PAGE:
For more weapons with historical provenance take a look through RIAC’s Online Catalog. It features guns attributed to Adolf Hitler, Butch Cassidy, Emmett Dalton, Herman Göring, Nikita Khrushchev, Norman Schwarzkopf Sr., American soldiers, Western pioneers, Nazi officers, and more. There are so many historic items in this auction we created a special catalog category. Or you can search for your own favorite genre. It’s all at

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  1. So our military boys can’t bring home “war trophies”, but the CIA or other “covert” government agencies CAN and then sell them? Quite a racket they got going on there.
    How can I get me some of that??

    • And then pass the booty out to misc. swivel chair commandos. As I recall all gifts from furniners become the property of Uncle Sam.

      • The cops steal drugs and money. The soldiers get shot at- no donuts for soldiers. No car to sit on their asses in either.

    • I could bring guns back from the sand box. I just had to go through so much paperwork and red tape that it made it pretty much impossible. At the same time what’s the point in bringing back a gun if it has to be deactivated in order to bring it back? I understand in the wall art non-sense, but its still a gun, and a gun is meant to be shot.

    • Pretty freaking disgusting. Seems to me that is public property being fraud/waste/abused. Should be in a museum or have the proceeds go to funding protecting public hunting grounds.

    • Blame California leaders:
      Quote of the day by Dianne Feinstein

      Dianne Feinstein: “All vets are mentally ill and government should prevent them from owning firearms” Yep, – she really said it on Thursday in a meeting in front of the Senate Judiciary Committee. .
      and the quote below from the LA Times is priceless. Sometimes even the L.A. Times gets it right.

      Kurt Nimmo: “Senator Feinstein insults all U.S. Veterans as she flays about in a vain attempt to save her bill.”

      Quote of the Day from the Los Angeles Times:

      “Frankly, I don’t know what it is about California, but we seem to have a strange urge to elect really obnoxious women to high office. I’m not bragging, you understand, but no other state, including Maine, even comes close. When it comes to sending left-wing dingbats to Washington, we’re Number One. There’s no getting around the fact that the last time anyone saw the likes of Barbara Boxer, Dianne Feinstein, Maxine Waters, and Nancy Pelosi, they were stirring a cauldron when the curtain went up on ‘Macbeth’.

      The four of them are like jackasses who happen to possess the gift of blab. You don’t know if you should condemn them for their stupidity or simply marvel at their ability to form words.”

      — Columnist Burt Prelutsky,
      Los Angeles Times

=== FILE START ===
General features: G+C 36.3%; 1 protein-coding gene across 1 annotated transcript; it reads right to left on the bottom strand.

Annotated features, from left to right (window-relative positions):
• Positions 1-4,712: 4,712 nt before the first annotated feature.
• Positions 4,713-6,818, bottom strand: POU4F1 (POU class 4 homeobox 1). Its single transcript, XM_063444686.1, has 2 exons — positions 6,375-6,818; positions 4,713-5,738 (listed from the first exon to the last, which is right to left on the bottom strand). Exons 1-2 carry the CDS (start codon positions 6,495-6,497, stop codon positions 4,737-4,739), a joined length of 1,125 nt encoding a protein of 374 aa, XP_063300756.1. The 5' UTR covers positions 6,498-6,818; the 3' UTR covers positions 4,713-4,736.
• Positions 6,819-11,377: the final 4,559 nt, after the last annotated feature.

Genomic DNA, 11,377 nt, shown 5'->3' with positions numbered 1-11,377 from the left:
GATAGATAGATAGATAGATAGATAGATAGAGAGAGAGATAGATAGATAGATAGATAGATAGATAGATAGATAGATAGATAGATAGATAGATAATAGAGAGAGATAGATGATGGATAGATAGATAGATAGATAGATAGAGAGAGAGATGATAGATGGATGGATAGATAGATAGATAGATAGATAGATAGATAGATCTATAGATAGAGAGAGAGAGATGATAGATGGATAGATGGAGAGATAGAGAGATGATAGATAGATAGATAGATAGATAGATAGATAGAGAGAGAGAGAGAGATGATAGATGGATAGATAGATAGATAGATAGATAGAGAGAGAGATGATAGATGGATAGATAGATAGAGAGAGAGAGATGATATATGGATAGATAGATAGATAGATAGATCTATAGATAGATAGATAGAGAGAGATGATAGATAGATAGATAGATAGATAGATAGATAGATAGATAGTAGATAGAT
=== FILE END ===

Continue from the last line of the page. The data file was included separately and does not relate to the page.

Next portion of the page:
2. The Browning doesn’t interest me all that much, but I’d like to have the rifle. I’ll be interested to see what multiple of my annual income it eventually sells for.

    Can someone familiar with engraving help me out with something? I ask this question fully realizing I’ll never be able to turn out something that good, but I don’t understand why often gun engraving, even that done by the “masters,” sometimes looks almost childish. On one hand I understand that it’s not an easy craft to master, and that there’s really no do-overs if you mess up with an engraver, but on the other hand, it’s simple things like straight lines make me go, “Huh?”

    There’s a much higher resolution photo of the Browning here. The lines of the “box” drawn around the “Made in Belgium by Fabrique Nationale Herstal” are wavy and crooked, and that just ruins the whole thing for me. As I said, I realize there’s no do-over or eraser, and straight lines might actually be harder to draw than curves, but I would think that someone who’s been doing this for “over 50 years” would have figured out how to draw a straight line at this point. Am I wrong in thinking that? I don’t know anything about engraving, really, so if I’m wrong, please educate me.

    • By tradition, such boxes are made to stylistically resemble ribbons or banners. You’ll notice that the curves of the upper and lower lines match.

      Further, this is hammer and chisel stuff; no geometric tools are permitted.

      It could be done “perfectly” with jigs and a Foredom or by CNC, but “perfection” isn’t the point.

      • EDIT: By hammer and chisel, I mean freehand — motorized tools are occasionally used as well.

        By the way, the curves of the “banner box” had to be subtle because the artist was constrained by the rectilinear nature of the print. Had it been less subtle, you’d likely not have missed it.

    • Matt, I’m no engraver either but the answer is that a straight line over a curved surface is not only technically difficult, it requires a compromise. If you literally inscribe a straight line (like with a pencil and ruler) on a convex surface (like the backstrap of that Browning) you’d end up with something actually bows in and out along it’s length. On the other hand if you have the skill you can free hand an actual straight line (relative to the convex surface) but it will look like it gets narrower and wider even though it actually doesn’t. The third way is to attempt to craft something that looks like a straight line but isn’t, meaning it will change appearance depending on it’s aspect. Held in the hand and examined it will look great, photographed from anything but an optimal angle and thus allowing examination from only one POV it will look like it was a kid drawing with crayons.